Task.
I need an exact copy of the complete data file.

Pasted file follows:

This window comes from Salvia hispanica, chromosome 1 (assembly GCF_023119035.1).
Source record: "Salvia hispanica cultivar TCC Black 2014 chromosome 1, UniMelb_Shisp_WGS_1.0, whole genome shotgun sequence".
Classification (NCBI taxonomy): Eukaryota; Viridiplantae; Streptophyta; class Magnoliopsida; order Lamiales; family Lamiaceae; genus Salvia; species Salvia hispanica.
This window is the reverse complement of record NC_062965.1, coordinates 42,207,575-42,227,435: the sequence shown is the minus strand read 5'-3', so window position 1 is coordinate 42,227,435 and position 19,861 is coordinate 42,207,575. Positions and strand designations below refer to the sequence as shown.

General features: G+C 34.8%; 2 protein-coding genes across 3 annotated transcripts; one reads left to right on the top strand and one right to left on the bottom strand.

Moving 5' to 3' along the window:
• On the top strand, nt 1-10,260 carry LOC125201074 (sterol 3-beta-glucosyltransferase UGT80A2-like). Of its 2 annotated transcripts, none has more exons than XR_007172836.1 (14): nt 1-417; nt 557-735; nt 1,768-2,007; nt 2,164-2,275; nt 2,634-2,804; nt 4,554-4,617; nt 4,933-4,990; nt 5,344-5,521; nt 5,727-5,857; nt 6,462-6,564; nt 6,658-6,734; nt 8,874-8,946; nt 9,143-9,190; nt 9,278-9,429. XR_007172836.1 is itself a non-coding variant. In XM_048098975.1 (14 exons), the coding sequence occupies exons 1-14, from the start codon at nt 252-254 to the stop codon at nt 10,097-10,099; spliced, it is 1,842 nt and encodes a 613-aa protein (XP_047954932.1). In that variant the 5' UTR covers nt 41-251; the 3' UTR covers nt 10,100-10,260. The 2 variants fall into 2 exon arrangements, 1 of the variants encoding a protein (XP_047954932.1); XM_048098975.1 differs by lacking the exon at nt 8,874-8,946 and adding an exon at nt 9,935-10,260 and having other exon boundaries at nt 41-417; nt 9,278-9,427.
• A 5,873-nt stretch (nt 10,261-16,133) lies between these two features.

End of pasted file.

This window comes from Salvia hispanica, chromosome 1 (assembly GCF_023119035.1).
Source record: "Salvia hispanica cultivar TCC Black 2014 chromosome 1, UniMelb_Shisp_WGS_1.0, whole genome shotgun sequence".
Classification (NCBI taxonomy): Eukaryota; Viridiplantae; Streptophyta; class Magnoliopsida; order Lamiales; family Lamiaceae; genus Salvia; species Salvia hispanica.
This window is the reverse complement of record NC_062965.1, coordinates 42,207,575-42,227,435: the sequence shown is the minus strand read 5'-3', so window position 1 is coordinate 42,227,435 and position 19,861 is coordinate 42,207,575. Positions and strand designations below refer to the sequence as shown.

General features: G+C 34.8%; 2 protein-coding genes across 3 annotated transcripts; one reads left to right on the top strand and one right to left on the bottom strand.

Moving 5' to 3' along the window:
• On the top strand, nt 1-10,260 carry LOC125201074 (sterol 3-beta-glucosyltransferase UGT80A2-like). Of its 2 annotated transcripts, none has more exons than XR_007172836.1 (14): nt 1-417; nt 557-735; nt 1,768-2,007; nt 2,164-2,275; nt 2,634-2,804; nt 4,554-4,617; nt 4,933-4,990; nt 5,344-5,521; nt 5,727-5,857; nt 6,462-6,564; nt 6,658-6,734; nt 8,874-8,946; nt 9,143-9,190; nt 9,278-9,429. XR_007172836.1 is itself a non-coding variant. In XM_048098975.1 (14 exons), the coding sequence occupies exons 1-14, from the start codon at nt 252-254 to the stop codon at nt 10,097-10,099; spliced, it is 1,842 nt and encodes a 613-aa protein (XP_047954932.1). In that variant the 5' UTR covers nt 41-251; the 3' UTR covers nt 10,100-10,260. The 2 variants fall into 2 exon arrangements, 1 of the variants encoding a protein (XP_047954932.1); XM_048098975.1 differs by lacking the exon at nt 8,874-8,946 and adding an exon at nt 9,935-10,260 and having other exon boundaries at nt 41-417; nt 9,278-9,427.
• A 5,873-nt stretch (nt 10,261-16,133) lies between these two features.